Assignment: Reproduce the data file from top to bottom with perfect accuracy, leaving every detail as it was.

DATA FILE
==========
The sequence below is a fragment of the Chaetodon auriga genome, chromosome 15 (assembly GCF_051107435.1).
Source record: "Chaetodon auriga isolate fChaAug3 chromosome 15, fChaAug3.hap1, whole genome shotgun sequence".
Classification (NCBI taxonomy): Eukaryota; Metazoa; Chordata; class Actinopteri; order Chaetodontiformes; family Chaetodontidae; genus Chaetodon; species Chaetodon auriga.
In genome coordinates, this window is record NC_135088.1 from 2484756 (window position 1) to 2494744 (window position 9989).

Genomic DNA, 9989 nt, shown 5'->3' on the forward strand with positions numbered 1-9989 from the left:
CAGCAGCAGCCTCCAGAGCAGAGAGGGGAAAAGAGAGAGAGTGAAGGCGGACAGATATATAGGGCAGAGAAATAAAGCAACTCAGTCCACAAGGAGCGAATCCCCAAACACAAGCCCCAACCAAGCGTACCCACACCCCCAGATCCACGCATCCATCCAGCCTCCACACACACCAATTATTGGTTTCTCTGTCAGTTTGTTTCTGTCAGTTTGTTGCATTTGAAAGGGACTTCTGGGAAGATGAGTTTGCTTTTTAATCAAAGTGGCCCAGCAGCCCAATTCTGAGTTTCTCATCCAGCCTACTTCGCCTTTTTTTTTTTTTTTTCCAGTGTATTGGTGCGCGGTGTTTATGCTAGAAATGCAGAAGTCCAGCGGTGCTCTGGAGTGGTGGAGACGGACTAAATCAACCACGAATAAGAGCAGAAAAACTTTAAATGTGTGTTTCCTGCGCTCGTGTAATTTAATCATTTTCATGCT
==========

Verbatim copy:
The sequence below is a fragment of the Chaetodon auriga genome, chromosome 15 (assembly GCF_051107435.1).
Source record: "Chaetodon auriga isolate fChaAug3 chromosome 15, fChaAug3.hap1, whole genome shotgun sequence".
Classification (NCBI taxonomy): Eukaryota; Metazoa; Chordata; class Actinopteri; order Chaetodontiformes; family Chaetodontidae; genus Chaetodon; species Chaetodon auriga.
In genome coordinates, this window is record NC_135088.1 from 2484756 (window position 1) to 2494744 (window position 9989).

Genomic DNA, 9989 nt, shown 5'->3' on the forward strand with positions numbered 1-9989 from the left:
CAGCAGCAGCCTCCAGAGCAGAGAGGGGAAAAGAGAGAGAGTGAAGGCGGACAGATATATAGGGCAGAGAAATAAAGCAACTCAGTCCACAAGGAGCGAATCCCCAAACACAAGCCCCAACCAAGCGTACCCACACCCCCAGATCCACGCATCCATCCAGCCTCCACACACACCAATTATTGGTTTCTCTGTCAGTTTGTTTCTGTCAGTTTGTTGCATTTGAAAGGGACTTCTGGGAAGATGAGTTTGCTTTTTAATCAAAGTGGCCCAGCAGCCCAATTCTGAGTTTCTCATCCAGCCTACTTCGCCTTTTTTTTTTTTTTTTCCAGTGTATTGGTGCGCGGTGTTTATGCTAGAAATGCAGAAGTCCAGCGGTGCTCTGGAGTGGTGGAGACGGACTAAATCAACCACGAATAAGAGCAGAAAAACTTTAAATGTGTGTTTCCTGCGCTCGTGTAATTTAATCATTTTCATGCT